The physical movements involved in assembling physiological features are highly organised, sequenced and mobile. In identifying the means of movement of parts into place as an aspect of design, Burgess notes, “A living organism is continually reading instructions from DNA in order to carry out life’s processes, such as growth and repair,” (Burgess 2002: 17, cf. Brand 1981: 44-46).  The movement of the molecules within the cell and the aggregation of cells to form parts of the body in the relevant place is expedited as these parts are “sent out” (Shorter Oxford 2007) to the designated location. The movement required in assembling components and parts is not the result of energy acting within or on cells, but is intelligently expedited. Not only are instructions coded for assembly, but also for the means of transporting cell components and cells into place. In addition to coding for the process and means of assembly, DNA also determines an organism’s structural geometry.

Geometrical design

Critical to the structure of the knee geometrical information implies a non-material design dimension determining for example, the exact location of condyles where the cruciate ligaments attach. Furthermore, Burgess argues, geometric characteristics, the shape of the object, are more important than the materials, for example watch cogs could be made out of a different material, because what matters most is the position and shape of the gear teeth (2002: 20). Likewise, the shape of bones matters more than the material.  Burgess complains, “Despite the critical nature of geometric characteristics, books on evolution virtually never mention them,” and concludes, “such information presents a major problem for evolution,” (2002: 20) because it necessitates trying to explain how new genetic information could arise to change the shape of a part of the body. He argues, “To prove the theory of evolution the evolutionist would have to show how a geometric characteristic, such as the attachment position of a cruciate ligament, could evolve.  However, this has never been done, and never can be done, because such a critical characteristic could not evolve in isolation,” (2002: 21). Such a characteristic would need to be integrated with the other features of the particular part of the body.  Therefore, “it is very misleading for evolutionists to give the impression that an organism needs only to specify proteins in order to grow and function,” (2002: 21).  For a change in body shape the cell would have to specify new geometric information co-ordinated with changes in the profile of other components which would imply organisation at a metaphysical level. Transcendent co-ordination is evident in the simultaneous presence of the components of the knee joint.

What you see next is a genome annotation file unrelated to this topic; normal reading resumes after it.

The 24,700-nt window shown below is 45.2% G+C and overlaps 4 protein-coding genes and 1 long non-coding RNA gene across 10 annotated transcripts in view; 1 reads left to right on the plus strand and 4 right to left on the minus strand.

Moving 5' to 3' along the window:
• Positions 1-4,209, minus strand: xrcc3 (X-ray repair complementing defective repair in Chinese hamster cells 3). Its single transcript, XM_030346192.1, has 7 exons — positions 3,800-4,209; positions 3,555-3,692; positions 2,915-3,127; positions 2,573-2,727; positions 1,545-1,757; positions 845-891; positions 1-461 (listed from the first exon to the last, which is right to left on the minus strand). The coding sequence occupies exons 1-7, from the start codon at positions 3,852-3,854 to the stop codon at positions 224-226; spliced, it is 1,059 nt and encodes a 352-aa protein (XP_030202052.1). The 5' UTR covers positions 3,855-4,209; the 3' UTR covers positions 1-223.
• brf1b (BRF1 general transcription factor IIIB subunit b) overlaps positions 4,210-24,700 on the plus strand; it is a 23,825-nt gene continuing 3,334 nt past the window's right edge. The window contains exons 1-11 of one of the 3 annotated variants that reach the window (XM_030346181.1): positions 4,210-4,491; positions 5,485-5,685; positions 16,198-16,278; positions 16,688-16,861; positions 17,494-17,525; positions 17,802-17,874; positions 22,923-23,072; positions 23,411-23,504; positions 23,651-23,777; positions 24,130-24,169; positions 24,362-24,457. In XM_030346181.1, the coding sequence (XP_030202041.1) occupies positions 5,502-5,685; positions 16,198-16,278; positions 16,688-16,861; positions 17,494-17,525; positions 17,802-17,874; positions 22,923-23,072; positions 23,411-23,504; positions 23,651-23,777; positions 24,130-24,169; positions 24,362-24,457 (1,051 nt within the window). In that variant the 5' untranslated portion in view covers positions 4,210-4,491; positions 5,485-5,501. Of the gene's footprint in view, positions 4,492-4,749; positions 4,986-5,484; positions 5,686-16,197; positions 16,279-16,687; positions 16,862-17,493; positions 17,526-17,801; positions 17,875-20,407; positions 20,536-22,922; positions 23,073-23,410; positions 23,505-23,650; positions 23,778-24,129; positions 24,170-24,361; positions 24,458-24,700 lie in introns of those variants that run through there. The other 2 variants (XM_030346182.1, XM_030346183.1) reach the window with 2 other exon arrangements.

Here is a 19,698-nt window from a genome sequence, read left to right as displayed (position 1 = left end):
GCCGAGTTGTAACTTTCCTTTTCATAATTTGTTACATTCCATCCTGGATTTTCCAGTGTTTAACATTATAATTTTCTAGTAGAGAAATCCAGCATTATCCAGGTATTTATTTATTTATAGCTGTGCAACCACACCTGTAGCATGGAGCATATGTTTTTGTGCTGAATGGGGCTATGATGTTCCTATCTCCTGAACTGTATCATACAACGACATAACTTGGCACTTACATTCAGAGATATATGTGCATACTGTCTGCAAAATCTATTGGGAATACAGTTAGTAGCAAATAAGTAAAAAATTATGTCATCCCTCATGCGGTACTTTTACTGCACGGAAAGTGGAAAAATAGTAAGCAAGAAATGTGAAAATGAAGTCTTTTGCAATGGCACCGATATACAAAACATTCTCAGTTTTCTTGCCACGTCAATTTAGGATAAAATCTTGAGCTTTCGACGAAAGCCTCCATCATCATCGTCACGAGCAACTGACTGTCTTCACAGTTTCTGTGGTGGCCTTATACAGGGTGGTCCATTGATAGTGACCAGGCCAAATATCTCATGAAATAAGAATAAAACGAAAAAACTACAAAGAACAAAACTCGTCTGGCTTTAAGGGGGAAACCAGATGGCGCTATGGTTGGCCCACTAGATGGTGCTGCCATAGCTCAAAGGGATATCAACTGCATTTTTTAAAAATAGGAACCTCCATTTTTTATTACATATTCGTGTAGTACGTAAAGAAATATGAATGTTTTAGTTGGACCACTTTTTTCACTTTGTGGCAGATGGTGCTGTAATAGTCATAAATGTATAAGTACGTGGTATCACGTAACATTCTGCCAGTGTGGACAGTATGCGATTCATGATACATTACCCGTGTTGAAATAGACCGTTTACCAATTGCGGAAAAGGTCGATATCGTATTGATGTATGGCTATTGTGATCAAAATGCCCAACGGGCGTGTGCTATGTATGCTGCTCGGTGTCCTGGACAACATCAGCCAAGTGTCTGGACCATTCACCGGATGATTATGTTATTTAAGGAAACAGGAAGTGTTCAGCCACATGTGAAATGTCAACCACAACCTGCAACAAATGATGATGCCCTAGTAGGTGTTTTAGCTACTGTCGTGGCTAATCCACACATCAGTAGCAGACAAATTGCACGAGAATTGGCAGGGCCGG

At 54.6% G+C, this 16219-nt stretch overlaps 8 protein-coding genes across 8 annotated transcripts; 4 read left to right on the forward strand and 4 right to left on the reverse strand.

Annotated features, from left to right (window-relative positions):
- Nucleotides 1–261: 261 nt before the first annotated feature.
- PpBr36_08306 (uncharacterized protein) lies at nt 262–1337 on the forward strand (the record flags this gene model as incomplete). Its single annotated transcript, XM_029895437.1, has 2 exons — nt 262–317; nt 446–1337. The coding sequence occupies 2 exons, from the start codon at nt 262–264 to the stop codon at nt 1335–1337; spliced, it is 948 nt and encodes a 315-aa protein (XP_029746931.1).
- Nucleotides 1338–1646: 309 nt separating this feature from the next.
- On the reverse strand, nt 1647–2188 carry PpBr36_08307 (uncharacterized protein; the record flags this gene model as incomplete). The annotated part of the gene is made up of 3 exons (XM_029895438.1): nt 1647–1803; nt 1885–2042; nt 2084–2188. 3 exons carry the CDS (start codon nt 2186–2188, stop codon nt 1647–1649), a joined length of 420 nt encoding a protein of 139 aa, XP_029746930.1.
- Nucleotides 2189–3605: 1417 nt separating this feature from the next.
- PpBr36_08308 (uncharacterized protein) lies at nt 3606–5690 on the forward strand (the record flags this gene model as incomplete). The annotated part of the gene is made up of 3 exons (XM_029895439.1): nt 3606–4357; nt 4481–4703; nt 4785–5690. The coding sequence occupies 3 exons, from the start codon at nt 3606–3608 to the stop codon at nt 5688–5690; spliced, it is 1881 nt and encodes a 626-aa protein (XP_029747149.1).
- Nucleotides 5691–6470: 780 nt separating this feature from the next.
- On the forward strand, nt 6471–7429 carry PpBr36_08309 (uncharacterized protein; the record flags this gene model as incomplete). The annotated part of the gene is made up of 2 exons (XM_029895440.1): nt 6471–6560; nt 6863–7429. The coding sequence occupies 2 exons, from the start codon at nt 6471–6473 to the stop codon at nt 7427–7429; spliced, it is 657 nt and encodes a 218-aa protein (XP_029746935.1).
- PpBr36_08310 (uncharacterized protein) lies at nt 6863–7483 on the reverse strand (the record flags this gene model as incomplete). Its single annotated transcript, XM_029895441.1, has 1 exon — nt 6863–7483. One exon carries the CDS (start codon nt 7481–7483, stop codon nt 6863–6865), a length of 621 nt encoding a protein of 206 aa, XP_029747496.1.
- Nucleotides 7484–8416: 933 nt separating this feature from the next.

Integrated design

The irreducible, “all or nothing” knee joint requires all the parts to be in place simultaneously in order to function. As Burgess explains, “the knee joint to exist simultaneously and in precise assembly to be able to perform its basic function,” (2002: 14). Burgess continues, the interdependent parts “must always exist together to be of any use,” (2002: 14).  Continuing the watch analogy, each part is connected to the other parts.  The knee joint could not evolve by gradual stages from a more primitive joint because if a ligament, condyle or meniscus is absent the incomplete joint would malfunction. The process of growth and development is likewise irreducible.  

Developmental design

The genetic code produces not just components, but incorporates growth and development, which Burgess identifies as designed characteristics. For example the growth and development of the human knee joint in the womb entails the phased emergence and combination of the bones and tissues from clumps of cells (2002: 19).  As the constituent parts grow, the DNA determines how each feature changes, including bones, skin, muscles, ligaments, nerves and blood vessels developing in proportion to each other over weeks, months and years extending at the same rate, producing co-ordinated development. Growth and development are inextricable from reproduction so have not evolved but necessarily have been an essential feature of all living organisms throughout their history.

Mechanical design